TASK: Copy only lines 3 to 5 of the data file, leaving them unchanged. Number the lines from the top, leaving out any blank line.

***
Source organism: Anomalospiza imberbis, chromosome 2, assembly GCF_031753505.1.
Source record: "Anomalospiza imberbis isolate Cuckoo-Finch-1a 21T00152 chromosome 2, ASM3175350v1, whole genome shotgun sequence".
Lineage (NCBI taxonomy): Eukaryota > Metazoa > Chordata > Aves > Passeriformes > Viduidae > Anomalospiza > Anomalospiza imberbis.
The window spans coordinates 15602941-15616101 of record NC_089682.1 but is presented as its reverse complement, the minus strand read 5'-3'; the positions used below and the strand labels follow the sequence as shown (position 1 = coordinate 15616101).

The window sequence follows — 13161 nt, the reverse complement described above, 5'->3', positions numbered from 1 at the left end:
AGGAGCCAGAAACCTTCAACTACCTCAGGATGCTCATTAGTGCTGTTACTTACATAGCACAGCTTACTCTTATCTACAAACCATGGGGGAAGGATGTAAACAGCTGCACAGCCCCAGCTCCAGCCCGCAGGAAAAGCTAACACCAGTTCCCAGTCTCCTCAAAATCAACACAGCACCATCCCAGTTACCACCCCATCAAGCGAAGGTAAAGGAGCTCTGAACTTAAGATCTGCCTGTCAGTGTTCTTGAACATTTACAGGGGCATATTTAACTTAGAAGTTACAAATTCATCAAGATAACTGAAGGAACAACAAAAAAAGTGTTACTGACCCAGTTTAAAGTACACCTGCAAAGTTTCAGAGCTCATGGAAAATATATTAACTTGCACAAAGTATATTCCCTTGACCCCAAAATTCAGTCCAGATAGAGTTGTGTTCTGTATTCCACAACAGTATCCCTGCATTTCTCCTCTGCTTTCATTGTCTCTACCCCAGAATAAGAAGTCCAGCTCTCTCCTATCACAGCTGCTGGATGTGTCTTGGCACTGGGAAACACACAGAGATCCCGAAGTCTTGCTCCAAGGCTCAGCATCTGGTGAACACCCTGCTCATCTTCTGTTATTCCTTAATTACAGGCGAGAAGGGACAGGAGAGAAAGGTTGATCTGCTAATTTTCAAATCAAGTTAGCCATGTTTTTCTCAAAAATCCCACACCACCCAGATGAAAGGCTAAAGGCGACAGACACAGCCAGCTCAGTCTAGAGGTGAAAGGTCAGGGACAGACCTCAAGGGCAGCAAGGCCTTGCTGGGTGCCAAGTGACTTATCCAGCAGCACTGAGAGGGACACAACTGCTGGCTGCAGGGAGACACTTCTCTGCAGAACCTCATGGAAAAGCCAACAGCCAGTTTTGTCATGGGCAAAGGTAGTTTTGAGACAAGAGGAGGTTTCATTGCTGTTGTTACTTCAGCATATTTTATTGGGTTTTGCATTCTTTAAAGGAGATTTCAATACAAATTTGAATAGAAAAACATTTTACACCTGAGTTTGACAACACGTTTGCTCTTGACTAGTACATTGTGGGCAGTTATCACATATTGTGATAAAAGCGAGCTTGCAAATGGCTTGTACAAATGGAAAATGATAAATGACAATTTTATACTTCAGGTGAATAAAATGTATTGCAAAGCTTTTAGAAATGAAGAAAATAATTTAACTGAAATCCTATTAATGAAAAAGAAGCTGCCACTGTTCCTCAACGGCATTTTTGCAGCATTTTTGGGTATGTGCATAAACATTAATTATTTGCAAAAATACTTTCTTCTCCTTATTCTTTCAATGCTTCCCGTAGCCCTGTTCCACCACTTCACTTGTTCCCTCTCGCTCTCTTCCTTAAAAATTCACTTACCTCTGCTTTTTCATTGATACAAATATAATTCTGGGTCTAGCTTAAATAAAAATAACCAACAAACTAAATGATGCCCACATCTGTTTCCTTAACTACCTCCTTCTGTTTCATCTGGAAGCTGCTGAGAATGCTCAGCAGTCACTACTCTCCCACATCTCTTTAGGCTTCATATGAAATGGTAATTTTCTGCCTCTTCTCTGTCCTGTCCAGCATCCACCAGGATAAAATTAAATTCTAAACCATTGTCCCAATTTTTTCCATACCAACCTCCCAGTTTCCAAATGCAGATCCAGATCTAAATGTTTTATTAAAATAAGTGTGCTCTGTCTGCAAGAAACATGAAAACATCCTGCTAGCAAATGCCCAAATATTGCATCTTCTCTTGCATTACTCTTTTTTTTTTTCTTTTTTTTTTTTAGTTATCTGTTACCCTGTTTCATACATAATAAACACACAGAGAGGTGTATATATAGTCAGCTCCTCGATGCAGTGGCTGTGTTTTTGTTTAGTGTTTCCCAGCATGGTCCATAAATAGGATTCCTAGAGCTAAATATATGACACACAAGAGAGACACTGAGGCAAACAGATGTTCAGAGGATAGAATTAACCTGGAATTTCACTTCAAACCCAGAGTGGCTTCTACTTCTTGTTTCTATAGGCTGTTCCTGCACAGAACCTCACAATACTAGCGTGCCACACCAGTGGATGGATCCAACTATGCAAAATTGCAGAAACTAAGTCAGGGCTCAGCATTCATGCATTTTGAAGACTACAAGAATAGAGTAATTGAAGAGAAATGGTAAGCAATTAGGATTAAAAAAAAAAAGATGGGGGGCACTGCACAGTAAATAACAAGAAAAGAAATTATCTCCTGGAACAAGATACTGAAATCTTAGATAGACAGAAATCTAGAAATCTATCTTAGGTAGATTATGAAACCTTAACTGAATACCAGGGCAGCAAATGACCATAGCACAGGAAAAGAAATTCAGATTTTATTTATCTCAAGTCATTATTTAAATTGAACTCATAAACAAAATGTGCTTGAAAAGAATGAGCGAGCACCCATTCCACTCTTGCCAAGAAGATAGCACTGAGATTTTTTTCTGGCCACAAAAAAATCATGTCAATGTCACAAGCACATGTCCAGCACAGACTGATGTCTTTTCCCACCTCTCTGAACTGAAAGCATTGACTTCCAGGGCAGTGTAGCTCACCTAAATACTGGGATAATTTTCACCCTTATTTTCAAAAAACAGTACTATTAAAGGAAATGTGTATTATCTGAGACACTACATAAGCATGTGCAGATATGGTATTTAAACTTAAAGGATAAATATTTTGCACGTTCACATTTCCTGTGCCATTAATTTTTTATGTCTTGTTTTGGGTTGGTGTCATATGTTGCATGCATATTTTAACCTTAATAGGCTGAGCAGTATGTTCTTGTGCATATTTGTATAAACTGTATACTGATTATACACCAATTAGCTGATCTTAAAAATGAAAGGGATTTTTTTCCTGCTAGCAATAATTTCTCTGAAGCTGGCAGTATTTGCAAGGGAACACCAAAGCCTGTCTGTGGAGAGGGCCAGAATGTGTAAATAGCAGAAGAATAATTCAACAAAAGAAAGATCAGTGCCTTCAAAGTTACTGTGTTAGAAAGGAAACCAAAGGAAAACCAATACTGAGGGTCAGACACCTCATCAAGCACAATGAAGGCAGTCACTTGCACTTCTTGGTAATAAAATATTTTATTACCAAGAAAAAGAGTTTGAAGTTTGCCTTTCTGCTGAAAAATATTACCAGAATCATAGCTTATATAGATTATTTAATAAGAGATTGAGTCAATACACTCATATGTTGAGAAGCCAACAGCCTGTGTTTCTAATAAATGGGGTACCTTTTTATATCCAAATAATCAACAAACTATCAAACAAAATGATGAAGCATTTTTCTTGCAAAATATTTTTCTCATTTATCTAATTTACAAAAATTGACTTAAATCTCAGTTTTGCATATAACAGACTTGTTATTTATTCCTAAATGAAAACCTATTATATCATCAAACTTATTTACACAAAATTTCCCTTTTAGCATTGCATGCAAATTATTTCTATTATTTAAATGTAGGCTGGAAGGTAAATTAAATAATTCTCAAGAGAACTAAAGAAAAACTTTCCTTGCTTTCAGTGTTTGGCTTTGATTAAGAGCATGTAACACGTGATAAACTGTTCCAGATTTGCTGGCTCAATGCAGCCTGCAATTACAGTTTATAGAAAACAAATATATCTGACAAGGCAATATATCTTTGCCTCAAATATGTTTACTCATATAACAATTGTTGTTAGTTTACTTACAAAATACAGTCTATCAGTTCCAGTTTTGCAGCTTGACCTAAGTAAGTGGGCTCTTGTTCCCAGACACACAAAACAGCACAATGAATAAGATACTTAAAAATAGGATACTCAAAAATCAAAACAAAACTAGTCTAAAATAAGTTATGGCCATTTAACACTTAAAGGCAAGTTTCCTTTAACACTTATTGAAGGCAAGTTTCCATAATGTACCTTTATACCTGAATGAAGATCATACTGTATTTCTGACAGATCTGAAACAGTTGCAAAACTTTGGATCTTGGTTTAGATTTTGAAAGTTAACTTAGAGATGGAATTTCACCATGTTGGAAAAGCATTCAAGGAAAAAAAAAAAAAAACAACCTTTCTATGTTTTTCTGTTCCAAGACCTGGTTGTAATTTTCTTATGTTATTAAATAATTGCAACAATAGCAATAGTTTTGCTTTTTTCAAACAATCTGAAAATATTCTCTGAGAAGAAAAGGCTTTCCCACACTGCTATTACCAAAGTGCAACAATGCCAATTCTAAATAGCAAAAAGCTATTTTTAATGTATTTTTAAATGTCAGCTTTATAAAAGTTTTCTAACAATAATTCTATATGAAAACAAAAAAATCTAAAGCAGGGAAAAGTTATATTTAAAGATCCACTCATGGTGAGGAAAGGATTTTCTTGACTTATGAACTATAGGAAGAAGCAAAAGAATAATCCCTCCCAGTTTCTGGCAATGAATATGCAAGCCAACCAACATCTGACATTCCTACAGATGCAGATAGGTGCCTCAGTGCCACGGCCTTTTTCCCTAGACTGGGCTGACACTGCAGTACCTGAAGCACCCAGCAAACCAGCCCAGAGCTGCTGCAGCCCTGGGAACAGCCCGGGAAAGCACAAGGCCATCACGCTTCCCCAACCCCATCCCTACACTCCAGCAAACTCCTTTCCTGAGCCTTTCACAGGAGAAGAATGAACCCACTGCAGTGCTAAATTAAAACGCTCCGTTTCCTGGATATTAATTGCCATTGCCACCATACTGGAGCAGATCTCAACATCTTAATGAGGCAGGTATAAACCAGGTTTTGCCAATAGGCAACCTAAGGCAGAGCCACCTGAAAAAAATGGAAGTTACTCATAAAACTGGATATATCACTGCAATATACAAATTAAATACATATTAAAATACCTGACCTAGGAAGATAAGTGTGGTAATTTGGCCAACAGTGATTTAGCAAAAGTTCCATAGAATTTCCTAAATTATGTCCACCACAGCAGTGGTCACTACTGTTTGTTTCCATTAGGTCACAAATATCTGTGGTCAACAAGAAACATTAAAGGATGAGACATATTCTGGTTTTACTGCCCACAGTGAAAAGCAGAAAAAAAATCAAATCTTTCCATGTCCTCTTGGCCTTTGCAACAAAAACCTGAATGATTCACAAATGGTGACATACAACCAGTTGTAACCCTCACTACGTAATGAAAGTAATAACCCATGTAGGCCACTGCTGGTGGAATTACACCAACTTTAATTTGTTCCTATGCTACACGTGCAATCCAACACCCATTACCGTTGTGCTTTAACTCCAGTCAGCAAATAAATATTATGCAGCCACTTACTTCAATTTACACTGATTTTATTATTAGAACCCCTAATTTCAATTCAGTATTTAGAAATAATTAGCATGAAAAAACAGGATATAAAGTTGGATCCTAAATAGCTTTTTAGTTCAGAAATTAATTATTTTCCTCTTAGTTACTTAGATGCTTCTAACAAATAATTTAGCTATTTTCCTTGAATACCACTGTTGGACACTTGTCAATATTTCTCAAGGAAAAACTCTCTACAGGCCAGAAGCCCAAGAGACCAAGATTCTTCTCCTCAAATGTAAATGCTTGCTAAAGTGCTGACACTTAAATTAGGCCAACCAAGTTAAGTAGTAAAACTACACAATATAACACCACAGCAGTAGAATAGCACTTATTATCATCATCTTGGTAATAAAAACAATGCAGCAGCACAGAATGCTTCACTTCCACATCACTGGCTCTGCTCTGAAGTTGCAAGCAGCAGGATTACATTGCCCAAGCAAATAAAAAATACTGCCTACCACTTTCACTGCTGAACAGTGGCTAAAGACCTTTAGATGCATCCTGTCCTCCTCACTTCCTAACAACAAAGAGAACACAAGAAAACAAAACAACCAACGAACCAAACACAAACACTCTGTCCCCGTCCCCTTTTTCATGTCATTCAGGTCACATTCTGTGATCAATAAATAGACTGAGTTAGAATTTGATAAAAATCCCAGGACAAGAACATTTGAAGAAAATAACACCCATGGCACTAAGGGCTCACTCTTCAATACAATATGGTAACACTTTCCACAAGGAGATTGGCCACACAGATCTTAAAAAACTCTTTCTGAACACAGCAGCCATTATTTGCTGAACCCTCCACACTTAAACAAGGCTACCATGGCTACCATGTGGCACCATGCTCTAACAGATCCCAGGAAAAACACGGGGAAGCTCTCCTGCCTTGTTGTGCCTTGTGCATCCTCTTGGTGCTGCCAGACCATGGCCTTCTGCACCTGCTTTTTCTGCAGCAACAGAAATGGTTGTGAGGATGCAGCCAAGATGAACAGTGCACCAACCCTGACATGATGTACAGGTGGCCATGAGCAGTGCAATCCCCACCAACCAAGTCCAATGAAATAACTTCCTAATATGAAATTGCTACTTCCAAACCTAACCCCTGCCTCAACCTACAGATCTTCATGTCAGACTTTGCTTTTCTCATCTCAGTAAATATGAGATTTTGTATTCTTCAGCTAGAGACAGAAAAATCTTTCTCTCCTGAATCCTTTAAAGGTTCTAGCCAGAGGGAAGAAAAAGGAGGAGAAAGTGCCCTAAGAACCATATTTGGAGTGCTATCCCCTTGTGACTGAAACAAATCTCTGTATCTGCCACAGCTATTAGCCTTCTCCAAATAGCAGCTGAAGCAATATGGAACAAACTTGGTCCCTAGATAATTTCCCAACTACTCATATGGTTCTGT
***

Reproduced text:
Lineage (NCBI taxonomy): Eukaryota > Metazoa > Chordata > Aves > Passeriformes > Viduidae > Anomalospiza > Anomalospiza imberbis.
The window spans coordinates 15602941-15616101 of record NC_089682.1 but is presented as its reverse complement, the minus strand read 5'-3'; the positions used below and the strand labels follow the sequence as shown (position 1 = coordinate 15616101).

The window sequence follows — 13161 nt, the reverse complement described above, 5'->3', positions numbered from 1 at the left end: